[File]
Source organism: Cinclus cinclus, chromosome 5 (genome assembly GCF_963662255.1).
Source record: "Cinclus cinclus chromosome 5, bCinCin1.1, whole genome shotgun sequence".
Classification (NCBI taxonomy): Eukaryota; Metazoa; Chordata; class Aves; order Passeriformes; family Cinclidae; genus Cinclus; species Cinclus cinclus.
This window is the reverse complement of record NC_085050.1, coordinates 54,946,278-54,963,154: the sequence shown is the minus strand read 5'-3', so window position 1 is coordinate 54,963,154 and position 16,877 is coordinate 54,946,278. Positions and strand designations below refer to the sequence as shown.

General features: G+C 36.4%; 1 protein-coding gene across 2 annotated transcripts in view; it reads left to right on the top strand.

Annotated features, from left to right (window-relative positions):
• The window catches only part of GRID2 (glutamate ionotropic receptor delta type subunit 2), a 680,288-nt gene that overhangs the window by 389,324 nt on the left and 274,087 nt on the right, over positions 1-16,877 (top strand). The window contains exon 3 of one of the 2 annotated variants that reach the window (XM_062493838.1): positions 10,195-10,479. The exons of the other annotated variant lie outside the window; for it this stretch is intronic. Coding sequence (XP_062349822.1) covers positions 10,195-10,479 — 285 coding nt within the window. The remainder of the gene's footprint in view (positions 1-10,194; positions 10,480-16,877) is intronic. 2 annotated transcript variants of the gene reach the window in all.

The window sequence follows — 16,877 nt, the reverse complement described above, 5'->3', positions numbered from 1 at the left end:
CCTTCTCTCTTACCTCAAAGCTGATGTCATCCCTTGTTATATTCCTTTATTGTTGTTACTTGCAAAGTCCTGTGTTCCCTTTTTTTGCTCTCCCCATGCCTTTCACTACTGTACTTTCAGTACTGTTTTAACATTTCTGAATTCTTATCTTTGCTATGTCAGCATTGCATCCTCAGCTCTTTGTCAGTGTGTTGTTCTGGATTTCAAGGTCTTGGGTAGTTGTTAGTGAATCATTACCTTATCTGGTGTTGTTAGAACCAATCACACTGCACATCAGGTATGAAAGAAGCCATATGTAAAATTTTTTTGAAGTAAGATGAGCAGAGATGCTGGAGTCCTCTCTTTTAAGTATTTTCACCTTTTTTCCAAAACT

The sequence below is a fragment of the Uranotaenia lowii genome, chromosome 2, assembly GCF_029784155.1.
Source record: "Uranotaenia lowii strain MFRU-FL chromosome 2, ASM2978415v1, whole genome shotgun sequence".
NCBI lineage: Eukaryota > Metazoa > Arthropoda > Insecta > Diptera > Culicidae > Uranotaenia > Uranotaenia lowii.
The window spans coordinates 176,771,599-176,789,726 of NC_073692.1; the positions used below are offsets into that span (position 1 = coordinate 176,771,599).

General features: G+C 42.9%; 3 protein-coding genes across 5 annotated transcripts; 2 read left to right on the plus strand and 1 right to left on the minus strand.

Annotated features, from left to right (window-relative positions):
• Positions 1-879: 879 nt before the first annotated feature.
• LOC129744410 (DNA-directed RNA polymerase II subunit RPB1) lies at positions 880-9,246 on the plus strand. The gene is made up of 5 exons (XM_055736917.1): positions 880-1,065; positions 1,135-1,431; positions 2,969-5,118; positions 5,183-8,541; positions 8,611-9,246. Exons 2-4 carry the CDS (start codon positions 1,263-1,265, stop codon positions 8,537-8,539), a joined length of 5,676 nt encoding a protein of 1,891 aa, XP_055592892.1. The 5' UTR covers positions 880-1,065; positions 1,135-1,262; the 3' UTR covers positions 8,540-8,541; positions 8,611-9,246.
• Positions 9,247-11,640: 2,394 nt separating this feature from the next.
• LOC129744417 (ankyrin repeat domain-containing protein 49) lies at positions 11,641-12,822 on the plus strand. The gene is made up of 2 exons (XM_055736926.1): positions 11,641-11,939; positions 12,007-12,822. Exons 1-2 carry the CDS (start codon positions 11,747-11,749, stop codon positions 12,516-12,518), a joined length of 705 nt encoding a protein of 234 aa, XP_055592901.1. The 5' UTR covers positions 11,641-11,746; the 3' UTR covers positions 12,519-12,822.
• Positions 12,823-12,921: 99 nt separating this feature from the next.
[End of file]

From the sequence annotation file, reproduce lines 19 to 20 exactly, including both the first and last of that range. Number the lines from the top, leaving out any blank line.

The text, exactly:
• LOC129744417 (ankyrin repeat domain-containing protein 49) lies at positions 11,641-12,822 on the plus strand. The gene is made up of 2 exons (XM_055736926.1): positions 11,641-11,939; positions 12,007-12,822. Exons 1-2 carry the CDS (start codon positions 11,747-11,749, stop codon positions 12,516-12,518), a joined length of 705 nt encoding a protein of 234 aa, XP_055592901.1. The 5' UTR covers positions 11,641-11,746; the 3' UTR covers positions 12,519-12,822.
• Positions 12,823-12,921: 99 nt separating this feature from the next.